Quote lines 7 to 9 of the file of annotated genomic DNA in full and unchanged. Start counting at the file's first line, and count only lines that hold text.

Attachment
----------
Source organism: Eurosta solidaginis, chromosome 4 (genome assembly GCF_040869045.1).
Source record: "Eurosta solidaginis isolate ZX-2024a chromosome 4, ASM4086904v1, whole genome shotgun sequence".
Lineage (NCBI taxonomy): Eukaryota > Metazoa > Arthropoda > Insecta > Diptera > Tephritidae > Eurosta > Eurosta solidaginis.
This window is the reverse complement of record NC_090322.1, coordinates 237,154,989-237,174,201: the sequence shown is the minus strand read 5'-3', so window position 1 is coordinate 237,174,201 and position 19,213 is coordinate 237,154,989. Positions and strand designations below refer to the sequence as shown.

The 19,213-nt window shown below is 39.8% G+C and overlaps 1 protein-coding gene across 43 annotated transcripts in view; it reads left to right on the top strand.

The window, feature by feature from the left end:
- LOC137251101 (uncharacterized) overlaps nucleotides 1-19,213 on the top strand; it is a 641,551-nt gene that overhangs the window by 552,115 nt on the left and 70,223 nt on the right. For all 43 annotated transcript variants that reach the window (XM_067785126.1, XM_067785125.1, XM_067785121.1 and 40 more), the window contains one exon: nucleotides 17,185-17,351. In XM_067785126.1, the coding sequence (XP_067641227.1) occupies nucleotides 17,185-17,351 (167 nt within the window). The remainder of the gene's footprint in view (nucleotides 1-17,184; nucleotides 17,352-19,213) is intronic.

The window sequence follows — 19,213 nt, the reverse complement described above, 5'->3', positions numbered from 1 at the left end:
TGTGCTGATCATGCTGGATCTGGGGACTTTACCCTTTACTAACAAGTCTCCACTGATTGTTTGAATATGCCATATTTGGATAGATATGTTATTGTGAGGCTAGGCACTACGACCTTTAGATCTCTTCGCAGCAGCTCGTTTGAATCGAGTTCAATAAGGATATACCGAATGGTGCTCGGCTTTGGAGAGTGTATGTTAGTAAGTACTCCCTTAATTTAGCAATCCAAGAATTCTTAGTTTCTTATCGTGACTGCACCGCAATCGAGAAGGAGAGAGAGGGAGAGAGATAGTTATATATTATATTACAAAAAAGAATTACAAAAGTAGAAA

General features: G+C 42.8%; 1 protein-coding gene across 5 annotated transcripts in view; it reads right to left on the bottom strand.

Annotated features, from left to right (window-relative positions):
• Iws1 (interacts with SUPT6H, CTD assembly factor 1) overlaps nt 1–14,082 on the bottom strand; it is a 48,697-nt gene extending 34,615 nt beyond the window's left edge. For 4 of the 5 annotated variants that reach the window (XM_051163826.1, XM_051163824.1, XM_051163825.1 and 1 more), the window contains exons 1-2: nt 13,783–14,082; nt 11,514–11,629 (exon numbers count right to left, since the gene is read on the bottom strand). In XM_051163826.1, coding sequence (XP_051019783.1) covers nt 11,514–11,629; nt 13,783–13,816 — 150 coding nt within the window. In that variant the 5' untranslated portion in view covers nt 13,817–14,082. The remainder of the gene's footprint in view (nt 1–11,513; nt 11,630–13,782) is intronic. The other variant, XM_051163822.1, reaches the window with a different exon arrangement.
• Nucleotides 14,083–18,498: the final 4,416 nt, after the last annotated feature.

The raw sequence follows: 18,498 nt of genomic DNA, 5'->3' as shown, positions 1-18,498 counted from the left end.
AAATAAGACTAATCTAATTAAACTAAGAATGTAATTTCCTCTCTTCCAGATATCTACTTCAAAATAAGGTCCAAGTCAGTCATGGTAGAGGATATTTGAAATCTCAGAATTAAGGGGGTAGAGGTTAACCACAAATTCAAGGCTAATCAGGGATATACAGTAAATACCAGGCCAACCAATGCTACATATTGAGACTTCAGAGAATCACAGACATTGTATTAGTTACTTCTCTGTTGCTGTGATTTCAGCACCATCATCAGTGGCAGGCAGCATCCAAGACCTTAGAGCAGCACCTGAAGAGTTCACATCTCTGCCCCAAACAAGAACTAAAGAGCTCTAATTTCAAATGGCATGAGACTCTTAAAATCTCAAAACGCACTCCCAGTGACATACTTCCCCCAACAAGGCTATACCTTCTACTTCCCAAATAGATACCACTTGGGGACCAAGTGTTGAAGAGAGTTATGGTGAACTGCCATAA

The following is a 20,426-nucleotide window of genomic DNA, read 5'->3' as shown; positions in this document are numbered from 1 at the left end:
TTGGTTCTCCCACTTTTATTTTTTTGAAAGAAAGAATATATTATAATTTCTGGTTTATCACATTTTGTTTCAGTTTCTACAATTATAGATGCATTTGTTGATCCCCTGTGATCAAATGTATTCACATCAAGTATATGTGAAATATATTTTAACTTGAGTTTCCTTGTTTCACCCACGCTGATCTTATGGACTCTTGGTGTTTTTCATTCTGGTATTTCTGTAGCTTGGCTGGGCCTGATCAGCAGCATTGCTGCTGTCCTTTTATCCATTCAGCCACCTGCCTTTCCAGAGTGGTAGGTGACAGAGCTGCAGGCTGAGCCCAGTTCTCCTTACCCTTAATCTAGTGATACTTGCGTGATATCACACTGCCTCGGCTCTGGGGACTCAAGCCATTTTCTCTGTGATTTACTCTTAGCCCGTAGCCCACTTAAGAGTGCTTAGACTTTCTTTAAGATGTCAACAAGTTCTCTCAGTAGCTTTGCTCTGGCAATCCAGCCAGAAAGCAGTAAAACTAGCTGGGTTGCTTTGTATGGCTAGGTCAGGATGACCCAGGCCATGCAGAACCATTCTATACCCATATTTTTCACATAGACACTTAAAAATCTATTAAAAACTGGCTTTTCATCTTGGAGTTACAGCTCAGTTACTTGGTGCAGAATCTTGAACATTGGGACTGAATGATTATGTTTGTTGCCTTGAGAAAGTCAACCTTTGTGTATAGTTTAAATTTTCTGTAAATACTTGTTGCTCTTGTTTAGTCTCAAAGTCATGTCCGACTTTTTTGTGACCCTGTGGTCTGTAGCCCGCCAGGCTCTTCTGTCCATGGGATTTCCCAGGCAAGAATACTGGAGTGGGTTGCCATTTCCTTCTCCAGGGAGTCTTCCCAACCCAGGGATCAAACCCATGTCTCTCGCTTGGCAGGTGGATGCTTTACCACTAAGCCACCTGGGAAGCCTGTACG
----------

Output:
- LOC137251101 (uncharacterized) overlaps nucleotides 1-19,213 on the top strand; it is a 641,551-nt gene that overhangs the window by 552,115 nt on the left and 70,223 nt on the right. For all 43 annotated transcript variants that reach the window (XM_067785126.1, XM_067785125.1, XM_067785121.1 and 40 more), the window contains one exon: nucleotides 17,185-17,351. In XM_067785126.1, the coding sequence (XP_067641227.1) occupies nucleotides 17,185-17,351 (167 nt within the window). The remainder of the gene's footprint in view (nucleotides 1-17,184; nucleotides 17,352-19,213) is intronic.

The window sequence follows — 19,213 nt, the reverse complement described above, 5'->3', positions numbered from 1 at the left end:
TGTGCTGATCATGCTGGATCTGGGGACTTTACCCTTTACTAACAAGTCTCCACTGATTGTTTGAATATGCCATATTTGGATAGATATGTTATTGTGAGGCTAGGCACTACGACCTTTAGATCTCTTCGCAGCAGCTCGTTTGAATCGAGTTCAATAAGGATATACCGAATGGTGCTCGGCTTTGGAGAGTGTATGTTAGTAAGTACTCCCTTAATTTAGCAATCCAAGAATTCTTAGTTTCTTATCGTGACTGCACCGCAATCGAGAAGGAGAGAGAGGGAGAGAGATAGTTATATATTATATTACAAAAAAGAATTACAAAAGTAGAAA